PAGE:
The state public health lab did not have a protocol to test oysters for norovirus, so I was tasked with this project. I was invited to visit the Shellfish Purification Plant in Newburyport, MA, which is the oldest depuration facility in the world and the largest in the US. I thought this hour and a half trip to the tip of Plum Island on the north shore of Massachusetts would be the furthest I would travel during this fellowship, and was happy to enjoy this fascinating field trip.

As part of my research, I began contacting experts in similar fields. Upon connecting with an international expert in norovirus detection in oysters, I was invited to visit and train at IFREMER, a French research and national reference lab. I was thrilled to accept!

A few months later I was in Nantes, France, a beautiful and green city on the Loire River, approximately 30 miles inland from the western Atlantic coast. There I spent three weeks learning the ISO method for detection of norovirus in oysters along with another visiting researcher from Morocco. I also learned about other research projects at the lab, and its responsibilities as a national reference lab.

On my second day there, the public transportation workers went on strike, so I joined some of the lab scientists and walked to work through the morning mist on a forest trail. I happened to mention that it was my birthday that day, and soon one of the students had organized a group dinner to celebrate. I gained a strong sense of inclusiveness from the group and had a truly memorable experience. It was wonderful to be able to ask as many questions as I wanted about their work (sometimes with the aid of Google translate because my French was quite limited), which was enormously helpful for my own project.

From my time training in the IFREMER lab, I learned the nuances of dissecting out the digestive tissue of an oyster, as well as two different homogenization and ribonucleic acid (RNA) extraction techniques. It was an opportunity to work with people that routinely work with both oysters and norovirus. While I could have read and interpreted the protocols from Massachusetts, it was extremely helpful to observe the intricate steps and ask the experts questions to fully understand the protocol. I’m now back in Massachusetts and have implemented much of what I learned into my project.

Once I returned and shared my experience with friends and family, they had one question for me: Do I still eat oysters? I did eat oysters but then I started finding live pea crabs inside them. Pea crabs are a parasite in the oyster and I felt they represented a large physical manifestation of all the other potential parasites, bacteria or viruses that can reside in oysters. That was enough to make me avoid them, at least for a while. I might begin eating them again after I complete this project; I’m still young and have a relatively good immune system to protect me from whatever might be lurking in an oyster!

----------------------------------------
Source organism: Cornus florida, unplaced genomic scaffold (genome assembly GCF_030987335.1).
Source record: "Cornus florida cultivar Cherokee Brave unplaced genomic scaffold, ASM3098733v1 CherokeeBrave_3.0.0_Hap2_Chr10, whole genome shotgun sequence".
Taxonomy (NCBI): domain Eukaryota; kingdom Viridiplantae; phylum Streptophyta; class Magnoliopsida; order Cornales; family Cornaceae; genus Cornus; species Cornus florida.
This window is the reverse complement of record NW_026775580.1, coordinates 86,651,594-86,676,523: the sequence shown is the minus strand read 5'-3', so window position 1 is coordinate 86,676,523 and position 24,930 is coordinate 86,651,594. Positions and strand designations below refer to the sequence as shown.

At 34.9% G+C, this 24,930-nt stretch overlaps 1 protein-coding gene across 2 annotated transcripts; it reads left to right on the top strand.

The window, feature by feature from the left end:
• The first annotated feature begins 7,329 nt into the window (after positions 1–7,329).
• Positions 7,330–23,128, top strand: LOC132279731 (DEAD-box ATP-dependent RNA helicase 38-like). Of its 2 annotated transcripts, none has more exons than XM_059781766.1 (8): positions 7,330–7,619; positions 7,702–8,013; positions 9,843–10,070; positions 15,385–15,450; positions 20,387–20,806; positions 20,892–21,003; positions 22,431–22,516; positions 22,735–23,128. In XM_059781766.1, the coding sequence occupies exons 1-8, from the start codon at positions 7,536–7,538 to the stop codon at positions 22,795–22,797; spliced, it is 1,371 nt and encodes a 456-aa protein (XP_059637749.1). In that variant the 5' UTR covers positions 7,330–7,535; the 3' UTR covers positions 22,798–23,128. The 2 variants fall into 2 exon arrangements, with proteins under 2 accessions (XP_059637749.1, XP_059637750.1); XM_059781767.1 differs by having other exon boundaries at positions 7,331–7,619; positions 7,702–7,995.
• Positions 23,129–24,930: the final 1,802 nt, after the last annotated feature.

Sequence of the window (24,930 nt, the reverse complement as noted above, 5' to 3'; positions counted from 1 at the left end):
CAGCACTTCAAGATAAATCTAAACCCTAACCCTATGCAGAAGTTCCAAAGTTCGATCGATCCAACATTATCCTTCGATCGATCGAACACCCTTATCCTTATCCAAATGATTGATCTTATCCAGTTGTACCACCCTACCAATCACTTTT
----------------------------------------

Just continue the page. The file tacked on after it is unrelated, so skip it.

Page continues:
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Lab Culture Ep. 10: Public health labs do that?!

Lab Culture Ep. 10: Public health labs do that?! | www.APHLblog.org

Public health laboratories do a great deal of work that impacts the daily lives of everyone in America. Do you know exactly how much they’re doing? The first episode produced by members of the Emerging Leader Program cohort 10 looks at some of the work performed by public health lab scientists.

You can listen to our show via the player embedded below or on iTunes, Stitcher or wherever you get your podcasts. Please be sure to subscribe to Lab Culture so you never miss an episode.

Links

(*indicates ELP cohort 10 member)

Water Quality Testing

Interviewer: *Amanda Hughes, program manager of ambient air quality monitoring, State Hygienic Lab at the University of Iowa

Experts:
Michael Schueller, assistant director of operations, State Hygienic Lab at the University of Iowa
Nancy Hall, program manager, Environmental Microbiology, State Hygienic Lab at the University of Iowa

Water quality testing at the State Hygienic Lab at the University of Iowa

Alcohol Testing

Interviewer: *Gitika Panicker, microbiologist, Centers for Disease Control and Prevention

Expert: Laura Bailey, director, Office of Alcohol Testing, Arkansas State Public Health Laboratory

Alcohol testing at the Arkansas State Public Health Laboratory

 

Influenza Testing

Interviewer: *Shondra Johnson, laboratory information management system administrator, Missouri State Public Health Laboratory

Expert: Jessica Bauer, molecular unit manager, Missouri State Public Health Laboratory

Seasonal influenza testing at the Missouri State Public Health Laboratory

 

Bioterrorism

Interviewer: Avi Singh, food lab lead microbiologist, Washington State Public Health Laboratory

Expert: *Denny Russell, bioterrorism coordinator, Washington State Public Health Laboratory

 

Foodborne Outbreak Linked to Flour

Interviewer: *Rebecca Lindsey, Whole Genome Sequence Project lead, National Center for Emerging and Zoonotic Infectious Diseases, Centers for Disease Control and Prevention (CDC)

Experts:

Heather A. Carleton, bioinformatics team lead, National Center for Emerging and Zoonotic Infectious Diseases, Centers for Disease Control and Prevention (CDC)
Samuel J. Crowe, National Outbreak Reporting System team lead, National Center for Emerging and Zoonotic Infectious Diseases, Centers for Disease Control and Prevention (CDC)

E. coli outbreak linked to flour (CDC)

Shiga Toxin–Producing E. coli Infections Associated with Flour